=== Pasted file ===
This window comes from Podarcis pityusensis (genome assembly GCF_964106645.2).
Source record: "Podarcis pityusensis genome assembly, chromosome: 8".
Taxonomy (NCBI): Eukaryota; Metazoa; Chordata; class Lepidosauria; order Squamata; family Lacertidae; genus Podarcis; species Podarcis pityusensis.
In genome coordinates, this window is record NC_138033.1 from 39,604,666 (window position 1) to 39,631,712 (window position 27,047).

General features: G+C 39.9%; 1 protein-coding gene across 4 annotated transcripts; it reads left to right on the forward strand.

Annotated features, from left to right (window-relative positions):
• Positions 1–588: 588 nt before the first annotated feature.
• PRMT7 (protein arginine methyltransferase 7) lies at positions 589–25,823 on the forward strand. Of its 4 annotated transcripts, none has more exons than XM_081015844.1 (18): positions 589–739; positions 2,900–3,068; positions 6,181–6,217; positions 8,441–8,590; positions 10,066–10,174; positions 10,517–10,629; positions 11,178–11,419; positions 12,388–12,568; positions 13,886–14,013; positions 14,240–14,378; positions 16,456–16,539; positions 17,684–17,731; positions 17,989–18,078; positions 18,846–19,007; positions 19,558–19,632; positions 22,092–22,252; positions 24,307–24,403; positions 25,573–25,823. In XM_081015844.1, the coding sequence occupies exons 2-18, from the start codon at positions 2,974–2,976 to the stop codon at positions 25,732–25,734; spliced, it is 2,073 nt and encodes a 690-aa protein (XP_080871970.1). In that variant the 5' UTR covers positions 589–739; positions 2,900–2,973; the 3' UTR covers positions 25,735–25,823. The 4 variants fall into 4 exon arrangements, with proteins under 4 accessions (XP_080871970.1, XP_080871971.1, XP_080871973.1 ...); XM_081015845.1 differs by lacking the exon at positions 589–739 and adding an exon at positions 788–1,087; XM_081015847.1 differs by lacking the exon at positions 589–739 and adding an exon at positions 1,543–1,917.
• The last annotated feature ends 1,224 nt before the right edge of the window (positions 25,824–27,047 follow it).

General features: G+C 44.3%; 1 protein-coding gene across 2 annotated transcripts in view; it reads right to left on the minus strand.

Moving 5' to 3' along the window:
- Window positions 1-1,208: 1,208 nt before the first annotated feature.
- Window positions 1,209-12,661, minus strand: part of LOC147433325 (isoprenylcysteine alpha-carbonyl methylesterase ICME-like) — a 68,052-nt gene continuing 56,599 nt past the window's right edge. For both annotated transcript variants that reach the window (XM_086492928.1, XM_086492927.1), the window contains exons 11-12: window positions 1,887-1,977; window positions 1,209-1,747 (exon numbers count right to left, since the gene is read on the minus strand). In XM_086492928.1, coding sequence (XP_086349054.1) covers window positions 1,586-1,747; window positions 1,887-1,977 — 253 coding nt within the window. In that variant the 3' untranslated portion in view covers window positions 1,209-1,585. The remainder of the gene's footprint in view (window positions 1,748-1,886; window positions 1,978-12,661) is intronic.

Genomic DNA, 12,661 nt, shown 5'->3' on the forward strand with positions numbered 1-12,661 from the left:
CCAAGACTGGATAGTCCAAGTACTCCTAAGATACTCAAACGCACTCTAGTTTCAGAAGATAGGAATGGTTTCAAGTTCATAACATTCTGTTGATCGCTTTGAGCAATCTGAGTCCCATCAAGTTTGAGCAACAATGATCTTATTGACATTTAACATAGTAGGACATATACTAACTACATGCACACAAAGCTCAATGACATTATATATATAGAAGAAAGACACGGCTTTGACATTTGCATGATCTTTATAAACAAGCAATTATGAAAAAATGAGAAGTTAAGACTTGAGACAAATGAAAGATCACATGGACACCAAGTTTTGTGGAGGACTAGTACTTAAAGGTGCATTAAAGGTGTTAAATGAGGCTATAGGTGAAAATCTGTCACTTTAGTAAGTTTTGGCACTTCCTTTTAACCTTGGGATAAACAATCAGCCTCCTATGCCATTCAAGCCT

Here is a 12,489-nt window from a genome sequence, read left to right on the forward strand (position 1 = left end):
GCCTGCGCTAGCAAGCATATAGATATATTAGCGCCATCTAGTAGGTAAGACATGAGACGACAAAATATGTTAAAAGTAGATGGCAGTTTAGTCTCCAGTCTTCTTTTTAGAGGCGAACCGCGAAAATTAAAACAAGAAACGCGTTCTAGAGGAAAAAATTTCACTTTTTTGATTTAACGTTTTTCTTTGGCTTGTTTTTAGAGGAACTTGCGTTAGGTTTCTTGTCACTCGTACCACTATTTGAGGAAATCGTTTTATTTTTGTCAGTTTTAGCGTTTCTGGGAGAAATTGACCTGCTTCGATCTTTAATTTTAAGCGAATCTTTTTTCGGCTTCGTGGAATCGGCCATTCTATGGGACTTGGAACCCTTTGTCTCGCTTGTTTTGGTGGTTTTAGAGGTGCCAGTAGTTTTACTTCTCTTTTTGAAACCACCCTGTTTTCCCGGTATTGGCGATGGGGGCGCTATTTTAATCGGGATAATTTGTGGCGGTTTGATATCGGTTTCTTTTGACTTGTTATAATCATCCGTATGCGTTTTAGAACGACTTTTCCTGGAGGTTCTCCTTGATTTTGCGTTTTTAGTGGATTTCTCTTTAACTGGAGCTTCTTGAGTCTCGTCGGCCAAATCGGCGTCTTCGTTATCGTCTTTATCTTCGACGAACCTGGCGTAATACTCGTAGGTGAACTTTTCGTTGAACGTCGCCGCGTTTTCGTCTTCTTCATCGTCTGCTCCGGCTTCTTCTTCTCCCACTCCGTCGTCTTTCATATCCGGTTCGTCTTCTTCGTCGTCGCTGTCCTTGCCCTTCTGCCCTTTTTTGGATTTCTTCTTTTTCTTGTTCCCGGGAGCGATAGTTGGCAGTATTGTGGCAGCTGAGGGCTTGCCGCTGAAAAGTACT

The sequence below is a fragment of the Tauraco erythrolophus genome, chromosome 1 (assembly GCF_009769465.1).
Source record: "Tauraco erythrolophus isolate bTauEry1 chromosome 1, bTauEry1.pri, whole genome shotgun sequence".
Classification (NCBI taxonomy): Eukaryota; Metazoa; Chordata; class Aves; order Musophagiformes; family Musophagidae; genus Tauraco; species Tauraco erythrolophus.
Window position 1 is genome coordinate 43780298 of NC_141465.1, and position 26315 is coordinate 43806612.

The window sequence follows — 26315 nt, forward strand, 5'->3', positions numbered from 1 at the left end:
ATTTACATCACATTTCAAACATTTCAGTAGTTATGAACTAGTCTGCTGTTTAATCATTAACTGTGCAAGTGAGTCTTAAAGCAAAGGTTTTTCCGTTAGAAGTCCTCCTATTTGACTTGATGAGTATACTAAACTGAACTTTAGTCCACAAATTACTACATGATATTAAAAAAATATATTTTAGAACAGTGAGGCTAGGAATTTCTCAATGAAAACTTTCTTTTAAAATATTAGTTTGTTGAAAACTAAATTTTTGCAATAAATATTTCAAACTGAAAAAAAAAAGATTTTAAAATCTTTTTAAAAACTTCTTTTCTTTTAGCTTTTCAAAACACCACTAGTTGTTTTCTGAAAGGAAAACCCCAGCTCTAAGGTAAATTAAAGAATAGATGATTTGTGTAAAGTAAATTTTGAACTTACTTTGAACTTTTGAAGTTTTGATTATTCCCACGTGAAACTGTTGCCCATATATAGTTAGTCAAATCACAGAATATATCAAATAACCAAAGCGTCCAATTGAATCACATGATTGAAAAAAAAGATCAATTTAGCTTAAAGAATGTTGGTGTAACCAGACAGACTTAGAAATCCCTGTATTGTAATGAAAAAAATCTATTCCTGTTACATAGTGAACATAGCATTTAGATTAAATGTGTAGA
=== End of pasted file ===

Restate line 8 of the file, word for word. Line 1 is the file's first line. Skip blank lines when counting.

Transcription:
• PRMT7 (protein arginine methyltransferase 7) lies at positions 589–25,823 on the forward strand. Of its 4 annotated transcripts, none has more exons than XM_081015844.1 (18): positions 589–739; positions 2,900–3,068; positions 6,181–6,217; positions 8,441–8,590; positions 10,066–10,174; positions 10,517–10,629; positions 11,178–11,419; positions 12,388–12,568; positions 13,886–14,013; positions 14,240–14,378; positions 16,456–16,539; positions 17,684–17,731; positions 17,989–18,078; positions 18,846–19,007; positions 19,558–19,632; positions 22,092–22,252; positions 24,307–24,403; positions 25,573–25,823. In XM_081015844.1, the coding sequence occupies exons 2-18, from the start codon at positions 2,974–2,976 to the stop codon at positions 25,732–25,734; spliced, it is 2,073 nt and encodes a 690-aa protein (XP_080871970.1). In that variant the 5' UTR covers positions 589–739; positions 2,900–2,973; the 3' UTR covers positions 25,735–25,823. The 4 variants fall into 4 exon arrangements, with proteins under 4 accessions (XP_080871970.1, XP_080871971.1, XP_080871973.1 ...); XM_081015845.1 differs by lacking the exon at positions 589–739 and adding an exon at positions 788–1,087; XM_081015847.1 differs by lacking the exon at positions 589–739 and adding an exon at positions 1,543–1,917.